In spite of recent advances in development of heavy-weight countering robots, one of the startling statistical figures pertain to how an average human production worker lifts up to a whopping 10 metric tons of material on a daily (workday) basis. Unsurprisingly, one of the perturbing effects of such load-carrying activities relates to how 44 million workers in the European Union suffer from musculoskeletal disorders that are primarily work-oriented. In regard to such troubling aspects of human labor, scientists at the Fraunhofer IAO research institute have devised a prototype solution. Envisioned as an advanced exoskeleton rig, the Robo-Mate is touted to be the first mechanism to be specifically designed for industrial work. When translated to a physical scope, the exoskeleton can make loads up to ten times lighter for humans to lift and carry.
In terms of its design, the Robo-Mate consists of three three major modules – the arm, trunk and leg. The arm module acts as the primary strength-endowing mechanism, and it is designed to be attached to the upper and lower arms of a person. According to the researchers, the system using its built-in motors can alleviate the tremendous force acting on the workers (when they are lifting loads) by ten-fold reduction in magnitude, thus allowing them to easily handle heavy weights. For example, a 15 kg (33 lbs) car seat would actually feel like 1.5 kg (or 3.3 lbs) – if the exoskeleton is used for the lifting task.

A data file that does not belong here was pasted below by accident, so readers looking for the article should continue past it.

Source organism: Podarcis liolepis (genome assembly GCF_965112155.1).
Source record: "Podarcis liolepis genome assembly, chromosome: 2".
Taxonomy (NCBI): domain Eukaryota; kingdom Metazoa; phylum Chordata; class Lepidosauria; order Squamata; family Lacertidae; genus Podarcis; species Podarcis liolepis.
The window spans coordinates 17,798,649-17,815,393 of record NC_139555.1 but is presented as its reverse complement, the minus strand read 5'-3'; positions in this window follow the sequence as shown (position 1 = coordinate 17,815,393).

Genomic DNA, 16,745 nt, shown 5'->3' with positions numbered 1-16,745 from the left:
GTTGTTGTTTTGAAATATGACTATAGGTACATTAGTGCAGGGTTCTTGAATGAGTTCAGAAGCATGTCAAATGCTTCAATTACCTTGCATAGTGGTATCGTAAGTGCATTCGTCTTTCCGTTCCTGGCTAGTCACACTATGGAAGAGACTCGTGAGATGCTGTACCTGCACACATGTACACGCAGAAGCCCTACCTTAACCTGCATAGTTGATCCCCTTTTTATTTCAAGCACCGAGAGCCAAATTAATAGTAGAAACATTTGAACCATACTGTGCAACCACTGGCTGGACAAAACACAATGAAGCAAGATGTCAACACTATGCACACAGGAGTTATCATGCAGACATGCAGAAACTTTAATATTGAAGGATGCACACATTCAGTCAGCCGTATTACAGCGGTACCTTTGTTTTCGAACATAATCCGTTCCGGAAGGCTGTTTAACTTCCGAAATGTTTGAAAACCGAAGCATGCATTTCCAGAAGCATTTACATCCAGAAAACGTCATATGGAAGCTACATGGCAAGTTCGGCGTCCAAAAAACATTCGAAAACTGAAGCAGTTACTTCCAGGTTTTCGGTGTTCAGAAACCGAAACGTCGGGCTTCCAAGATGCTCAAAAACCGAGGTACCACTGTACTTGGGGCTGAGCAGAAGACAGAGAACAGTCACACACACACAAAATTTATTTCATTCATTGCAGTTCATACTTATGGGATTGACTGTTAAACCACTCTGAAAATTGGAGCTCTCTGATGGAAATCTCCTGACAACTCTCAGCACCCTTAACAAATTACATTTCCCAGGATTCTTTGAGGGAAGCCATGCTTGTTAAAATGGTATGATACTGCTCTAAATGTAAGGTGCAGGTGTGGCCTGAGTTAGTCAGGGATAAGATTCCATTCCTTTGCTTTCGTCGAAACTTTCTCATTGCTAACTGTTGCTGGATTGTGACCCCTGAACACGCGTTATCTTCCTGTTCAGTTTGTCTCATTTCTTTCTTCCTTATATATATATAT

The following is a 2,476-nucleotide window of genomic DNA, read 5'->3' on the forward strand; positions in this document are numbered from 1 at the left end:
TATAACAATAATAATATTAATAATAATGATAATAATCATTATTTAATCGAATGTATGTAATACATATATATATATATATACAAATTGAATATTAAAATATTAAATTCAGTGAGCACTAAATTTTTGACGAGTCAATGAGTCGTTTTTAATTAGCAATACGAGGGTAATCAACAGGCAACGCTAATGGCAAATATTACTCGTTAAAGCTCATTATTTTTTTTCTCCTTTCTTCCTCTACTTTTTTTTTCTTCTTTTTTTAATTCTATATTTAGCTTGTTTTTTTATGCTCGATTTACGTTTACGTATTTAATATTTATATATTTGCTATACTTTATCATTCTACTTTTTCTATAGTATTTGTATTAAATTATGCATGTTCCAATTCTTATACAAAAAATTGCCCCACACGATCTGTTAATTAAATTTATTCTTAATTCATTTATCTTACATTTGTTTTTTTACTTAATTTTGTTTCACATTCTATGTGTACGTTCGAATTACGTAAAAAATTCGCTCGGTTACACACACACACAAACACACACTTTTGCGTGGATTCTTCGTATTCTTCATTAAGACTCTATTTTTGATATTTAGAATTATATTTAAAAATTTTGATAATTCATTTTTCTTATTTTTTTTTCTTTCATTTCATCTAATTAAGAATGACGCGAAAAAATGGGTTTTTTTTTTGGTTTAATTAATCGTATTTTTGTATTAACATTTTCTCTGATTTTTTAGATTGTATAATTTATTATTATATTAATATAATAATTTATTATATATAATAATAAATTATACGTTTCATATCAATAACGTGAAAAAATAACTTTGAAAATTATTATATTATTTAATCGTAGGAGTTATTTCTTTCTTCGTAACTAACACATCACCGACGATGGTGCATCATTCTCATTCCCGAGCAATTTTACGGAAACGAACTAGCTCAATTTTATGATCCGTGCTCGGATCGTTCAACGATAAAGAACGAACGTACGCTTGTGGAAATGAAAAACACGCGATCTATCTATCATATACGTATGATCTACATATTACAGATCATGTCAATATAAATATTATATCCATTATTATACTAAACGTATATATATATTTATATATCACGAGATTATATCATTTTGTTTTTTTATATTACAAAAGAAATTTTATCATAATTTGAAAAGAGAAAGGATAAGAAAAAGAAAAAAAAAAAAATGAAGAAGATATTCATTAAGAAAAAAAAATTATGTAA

The complementary trunk module is contrived to stabilize the back portion and the spinal column of the worker. In essence, it can crucially protect the spine from harmful conditions like slipped discs, when the worker is bending his back and lifting the heavy item. And as for the leg module, it is designed to stabilize the thighs in conjunction with the trunk module. So, when a worker do his heavy-lifting job in a squatting posture, the leg module stiffens to provide him with a makeshift sitting support that reduces the strain on his thighs.
As for the practical application of such a exoskeleton mechanism, the system is mainly tailored to the physically demanding production and assembly-line jobs. In fact, contrary to popular opinion, many of the complex assembly procedures – like organized dismantling of motor vehicles, require human ‘touch’, as opposed to robots with complex programming. However, such multiple-hour long tasks also do tend to have their inevitable strenuous effects on the human workers.
To that end, the Robo-Mate (which has been in development since 2013) does justify its physical prowess and stability. But beyond just effective robustness, there is also the element of aesthetics; as made clear by Prof. Wernher van der Venn, coordinator of the Robo-Mate project – “the prototype is functional, but its appearance is still off-putting”. In other words, the scientists are still looking forth to refine the end product that would be acceptable to the workers while being highly functional at the same time.